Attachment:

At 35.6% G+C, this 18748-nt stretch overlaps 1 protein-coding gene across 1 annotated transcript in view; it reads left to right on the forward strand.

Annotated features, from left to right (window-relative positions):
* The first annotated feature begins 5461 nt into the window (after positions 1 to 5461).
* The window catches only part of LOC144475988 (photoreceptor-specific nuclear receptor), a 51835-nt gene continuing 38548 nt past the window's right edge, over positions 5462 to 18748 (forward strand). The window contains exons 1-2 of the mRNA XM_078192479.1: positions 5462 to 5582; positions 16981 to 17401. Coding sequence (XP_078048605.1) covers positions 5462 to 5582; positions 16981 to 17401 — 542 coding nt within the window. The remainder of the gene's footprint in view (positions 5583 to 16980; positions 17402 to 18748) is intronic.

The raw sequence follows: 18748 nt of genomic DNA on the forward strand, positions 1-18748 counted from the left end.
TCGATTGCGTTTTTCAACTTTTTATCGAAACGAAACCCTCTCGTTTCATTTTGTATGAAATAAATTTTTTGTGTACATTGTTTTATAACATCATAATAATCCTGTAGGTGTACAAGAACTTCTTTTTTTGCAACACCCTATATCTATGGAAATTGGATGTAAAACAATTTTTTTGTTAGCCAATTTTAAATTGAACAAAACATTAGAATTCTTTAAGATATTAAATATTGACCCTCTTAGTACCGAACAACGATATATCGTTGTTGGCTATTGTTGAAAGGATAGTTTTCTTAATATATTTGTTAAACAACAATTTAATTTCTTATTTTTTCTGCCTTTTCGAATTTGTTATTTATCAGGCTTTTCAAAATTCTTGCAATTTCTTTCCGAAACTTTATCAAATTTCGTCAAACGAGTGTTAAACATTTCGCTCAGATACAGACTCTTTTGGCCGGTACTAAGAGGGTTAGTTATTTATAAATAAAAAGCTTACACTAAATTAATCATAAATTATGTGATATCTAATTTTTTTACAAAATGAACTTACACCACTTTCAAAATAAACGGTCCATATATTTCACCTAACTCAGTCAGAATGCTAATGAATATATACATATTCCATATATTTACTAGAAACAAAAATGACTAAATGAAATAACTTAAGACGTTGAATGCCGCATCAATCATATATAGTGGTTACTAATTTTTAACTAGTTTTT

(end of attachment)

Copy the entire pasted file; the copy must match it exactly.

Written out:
At 35.6% G+C, this 18748-nt stretch overlaps 1 protein-coding gene across 1 annotated transcript in view; it reads left to right on the forward strand.

Annotated features, from left to right (window-relative positions):
* The first annotated feature begins 5461 nt into the window (after positions 1 to 5461).
* The window catches only part of LOC144475988 (photoreceptor-specific nuclear receptor), a 51835-nt gene continuing 38548 nt past the window's right edge, over positions 5462 to 18748 (forward strand). The window contains exons 1-2 of the mRNA XM_078192479.1: positions 5462 to 5582; positions 16981 to 17401. Coding sequence (XP_078048605.1) covers positions 5462 to 5582; positions 16981 to 17401 — 542 coding nt within the window. The remainder of the gene's footprint in view (positions 5583 to 16980; positions 17402 to 18748) is intronic.

The raw sequence follows: 18748 nt of genomic DNA on the forward strand, positions 1-18748 counted from the left end.
TCGATTGCGTTTTTCAACTTTTTATCGAAACGAAACCCTCTCGTTTCATTTTGTATGAAATAAATTTTTTGTGTACATTGTTTTATAACATCATAATAATCCTGTAGGTGTACAAGAACTTCTTTTTTTGCAACACCCTATATCTATGGAAATTGGATGTAAAACAATTTTTTTGTTAGCCAATTTTAAATTGAACAAAACATTAGAATTCTTTAAGATATTAAATATTGACCCTCTTAGTACCGAACAACGATATATCGTTGTTGGCTATTGTTGAAAGGATAGTTTTCTTAATATATTTGTTAAACAACAATTTAATTTCTTATTTTTTCTGCCTTTTCGAATTTGTTATTTATCAGGCTTTTCAAAATTCTTGCAATTTCTTTCCGAAACTTTATCAAATTTCGTCAAACGAGTGTTAAACATTTCGCTCAGATACAGACTCTTTTGGCCGGTACTAAGAGGGTTAGTTATTTATAAATAAAAAGCTTACACTAAATTAATCATAAATTATGTGATATCTAATTTTTTTACAAAATGAACTTACACCACTTTCAAAATAAACGGTCCATATATTTCACCTAACTCAGTCAGAATGCTAATGAATATATACATATTCCATATATTTACTAGAAACAAAAATGACTAAATGAAATAACTTAAGACGTTGAATGCCGCATCAATCATATATAGTGGTTACTAATTTTTAACTAGTTTTT